[Show abstract][Hide abstract] ABSTRACT: Streptococcus pneumoniae is a pathogen of great importance worldwide. We have previously described the efficacy of a nasal vaccine composed of the pneumococcal surface protein A and the whole-cell pertussis vaccine as an adjuvant against a pneumococcal invasive challenge in mice. Spread of bacteria to the bloodstream was probably prevented by the high levels of systemic antibodies induced by the vaccine, but bacteria were only cleared from the lungs 3 weeks later, indicating that local immune responses may contribute to survival. Here we show that a strict control of inflammatory responses in lungs of vaccinated mice occurs even in the presence of high numbers of pneumococci. This response was characterized by a sharp peak of neutrophils and lymphocytes with a simultaneous decrease in macrophages in the respiratory mucosa at 12 h postchallenge. Secretion of interleukin-6 (IL-6) and gamma interferon (IFN-γ) was reduced at 24 h postchallenge, and the induction of tumor necrosis factor alpha (TNF-α) secretion, observed in the first hours postchallenge, was completely abolished at 24 h. Before challenge and at 12 h postchallenge, vaccinated mice displayed higher numbers of CD4(+) T, CD8(+) T, and B lymphocytes in the lungs. However, protection still occurs in the absence of each of these cells during the challenge, indicating that other effectors may be related to the prevention of lung injuries in this model. High levels of mucosal anti-PspA antibodies were maintained in vaccinated mice during the challenge, suggesting an important role in protection.
[Show abstract][Hide abstract] ABSTRACT: Enteropathogenic Escherichia coli (EPEC) is a common cause of diarrhea in children from developing countries. Intimate adhesion of the bacteria to intestinal cells occurs via binding of the adhesin intimin to the TIR receptor exposed on cell surfaces. Here, Lactobacillus casei expressing a fragment of β-intimin (L. casei-Int(cv)) was tested as mucosal vaccines in mice against intestinal colonization with the murine pathogen Citrobacter rodentium. Oral or sublingual immunization of C57BL/6 mice with L. casei-Int(cv) induced anti-Int(cv) IgA in feces but no IgG in sera. Conversely, anti-Int(cv) IgG was induced in the sera of mice after sublingual immunization with purified Int(cv). All vaccines were able to decrease C. rodentium recovery from feces. However, this reduction was more evident and sustained over time in mice immunized with L. casei-Int(cv) by the sublingual route. These mice also displayed an increase in interleukin 6 (IL-6) and gamma interferon (IFN-γ) secretion by spleen cells 10 days after infection. Additionally, oral or sublingual immunization of C3H/HePas mice, which are highly susceptible to C. rodentium infection, with L. casei-Int(cv) induced anti-Int(cv) antibodies and significantly increased survival after challenge. Immunohistological analysis of colon sections revealed that C. rodentium was located in deep fractions of the tissue from C3H/HePas mice immunized with L. casei whereas superficial staining was observed in colon sections from mice immunized with L. casei-Int(cv.) The results indicate that vaccines composed of L. casei expressing intimin may represent a promising approach and that the C3H/HePas infection model with C. rodentium can be used to evaluate potential vaccines against EPEC.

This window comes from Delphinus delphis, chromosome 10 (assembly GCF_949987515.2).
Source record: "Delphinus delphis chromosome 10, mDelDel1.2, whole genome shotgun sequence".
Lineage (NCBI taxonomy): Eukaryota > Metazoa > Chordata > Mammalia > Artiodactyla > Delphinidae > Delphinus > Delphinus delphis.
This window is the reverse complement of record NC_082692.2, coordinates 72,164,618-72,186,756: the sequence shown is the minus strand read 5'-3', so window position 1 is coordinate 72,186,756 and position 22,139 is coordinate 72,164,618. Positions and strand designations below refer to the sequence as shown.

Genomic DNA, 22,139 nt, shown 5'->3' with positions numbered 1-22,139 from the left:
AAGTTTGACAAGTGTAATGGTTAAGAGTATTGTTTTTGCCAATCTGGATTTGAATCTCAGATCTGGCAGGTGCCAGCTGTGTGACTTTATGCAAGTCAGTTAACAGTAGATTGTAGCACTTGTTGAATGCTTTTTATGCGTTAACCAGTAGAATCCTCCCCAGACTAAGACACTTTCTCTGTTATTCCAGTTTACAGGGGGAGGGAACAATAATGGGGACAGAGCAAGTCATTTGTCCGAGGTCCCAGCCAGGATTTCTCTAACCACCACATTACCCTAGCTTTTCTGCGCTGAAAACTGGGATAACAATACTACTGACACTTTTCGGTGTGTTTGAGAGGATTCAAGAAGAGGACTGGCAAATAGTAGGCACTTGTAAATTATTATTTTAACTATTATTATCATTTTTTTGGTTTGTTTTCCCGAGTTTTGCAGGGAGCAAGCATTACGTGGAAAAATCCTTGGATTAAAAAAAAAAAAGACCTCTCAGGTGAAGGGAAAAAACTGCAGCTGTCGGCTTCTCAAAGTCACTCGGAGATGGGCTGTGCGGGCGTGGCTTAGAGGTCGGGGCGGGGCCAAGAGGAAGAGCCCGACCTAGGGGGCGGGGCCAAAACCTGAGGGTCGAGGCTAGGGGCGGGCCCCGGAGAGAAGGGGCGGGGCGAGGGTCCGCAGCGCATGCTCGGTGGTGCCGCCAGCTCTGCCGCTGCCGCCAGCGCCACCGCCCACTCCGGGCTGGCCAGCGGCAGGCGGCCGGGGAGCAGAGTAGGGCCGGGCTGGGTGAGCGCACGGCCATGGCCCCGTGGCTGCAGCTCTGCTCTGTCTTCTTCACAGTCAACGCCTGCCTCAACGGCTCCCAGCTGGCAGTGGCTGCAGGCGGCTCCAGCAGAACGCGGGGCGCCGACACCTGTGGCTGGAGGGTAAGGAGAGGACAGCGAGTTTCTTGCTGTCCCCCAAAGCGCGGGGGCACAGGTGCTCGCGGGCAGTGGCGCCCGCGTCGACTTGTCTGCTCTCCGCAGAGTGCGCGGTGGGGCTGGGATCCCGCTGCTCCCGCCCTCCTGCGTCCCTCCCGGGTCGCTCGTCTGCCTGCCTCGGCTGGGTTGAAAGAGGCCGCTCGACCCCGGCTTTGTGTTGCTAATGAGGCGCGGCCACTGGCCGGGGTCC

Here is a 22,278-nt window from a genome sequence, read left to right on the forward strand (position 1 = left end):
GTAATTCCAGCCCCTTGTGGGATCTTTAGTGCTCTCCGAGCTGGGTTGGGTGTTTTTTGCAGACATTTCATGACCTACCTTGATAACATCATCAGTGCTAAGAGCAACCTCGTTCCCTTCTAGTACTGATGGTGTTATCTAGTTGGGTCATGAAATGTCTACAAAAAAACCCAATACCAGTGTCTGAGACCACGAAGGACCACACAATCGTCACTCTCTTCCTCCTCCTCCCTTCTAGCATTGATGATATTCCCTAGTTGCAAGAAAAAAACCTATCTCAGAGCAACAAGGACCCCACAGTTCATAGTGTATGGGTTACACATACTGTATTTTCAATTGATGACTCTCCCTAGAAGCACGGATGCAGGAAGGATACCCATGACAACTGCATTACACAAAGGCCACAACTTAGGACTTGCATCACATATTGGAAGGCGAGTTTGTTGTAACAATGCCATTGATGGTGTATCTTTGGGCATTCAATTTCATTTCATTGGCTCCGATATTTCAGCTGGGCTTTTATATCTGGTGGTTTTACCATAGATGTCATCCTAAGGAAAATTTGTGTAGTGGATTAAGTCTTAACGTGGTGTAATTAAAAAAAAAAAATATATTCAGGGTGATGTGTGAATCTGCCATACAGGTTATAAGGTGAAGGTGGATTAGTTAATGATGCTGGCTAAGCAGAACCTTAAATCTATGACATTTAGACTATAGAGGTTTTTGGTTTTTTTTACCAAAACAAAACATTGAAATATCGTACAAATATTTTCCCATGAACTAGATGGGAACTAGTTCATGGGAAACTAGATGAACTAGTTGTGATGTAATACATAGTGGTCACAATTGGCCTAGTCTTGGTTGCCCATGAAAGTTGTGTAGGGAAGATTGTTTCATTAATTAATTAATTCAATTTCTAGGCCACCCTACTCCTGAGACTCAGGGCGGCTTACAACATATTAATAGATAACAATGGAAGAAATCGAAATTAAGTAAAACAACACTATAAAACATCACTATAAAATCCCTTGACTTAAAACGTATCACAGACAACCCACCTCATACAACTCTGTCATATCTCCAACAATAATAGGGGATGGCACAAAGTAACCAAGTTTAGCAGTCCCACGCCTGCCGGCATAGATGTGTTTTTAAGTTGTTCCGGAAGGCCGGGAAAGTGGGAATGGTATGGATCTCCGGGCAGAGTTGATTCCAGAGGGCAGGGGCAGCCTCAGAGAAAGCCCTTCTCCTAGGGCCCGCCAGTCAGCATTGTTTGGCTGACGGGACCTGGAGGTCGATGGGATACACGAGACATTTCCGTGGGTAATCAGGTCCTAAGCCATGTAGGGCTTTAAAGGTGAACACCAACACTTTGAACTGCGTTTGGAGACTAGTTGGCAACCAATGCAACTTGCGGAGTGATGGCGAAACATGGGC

[Show abstract][Hide abstract] ABSTRACT: Lactic acid bacteria (LAB) are technologically and commercially important and have various beneficial effects on human health. Several studies have demonstrated that certain LAB strains can exert their beneficial effect on the host through their immunomudulatory activity. Although most research concerning LAB-mediated enhanced immune protection is focused on gastrointestinal tract pathogens, recent studies have centered on whether these immunobiotics might sufficiently stimulate the common mucosal immune system to provide protection to other mucosal sites as well. In this sense, LAB have been used for the development of probiotic foods with the ability to stimulate respiratory immunity, which would increase resistance to infections, even in immunocompromised hosts. On the other hand, the advances in the molecular biology of LAB have enabled the development of recombinant strains expressing antigens from respiratory pathogens that have proved effective to induce protective immunity. In this review we examine the current scientific literature concerning the use of LAB strains to prevent respiratory infections. In particular, we have focused on the works that deal with the capacity of probiotic and recombinant LAB to improve the immune response against Streptococcus pneumoniae. Research from the last decade demonstrates that LAB represent a promising resource for the development of prevention strategies against respiratory infections that could be effective tools for medical application.
No preview · Article · Jun 2011 · International immunopharmacology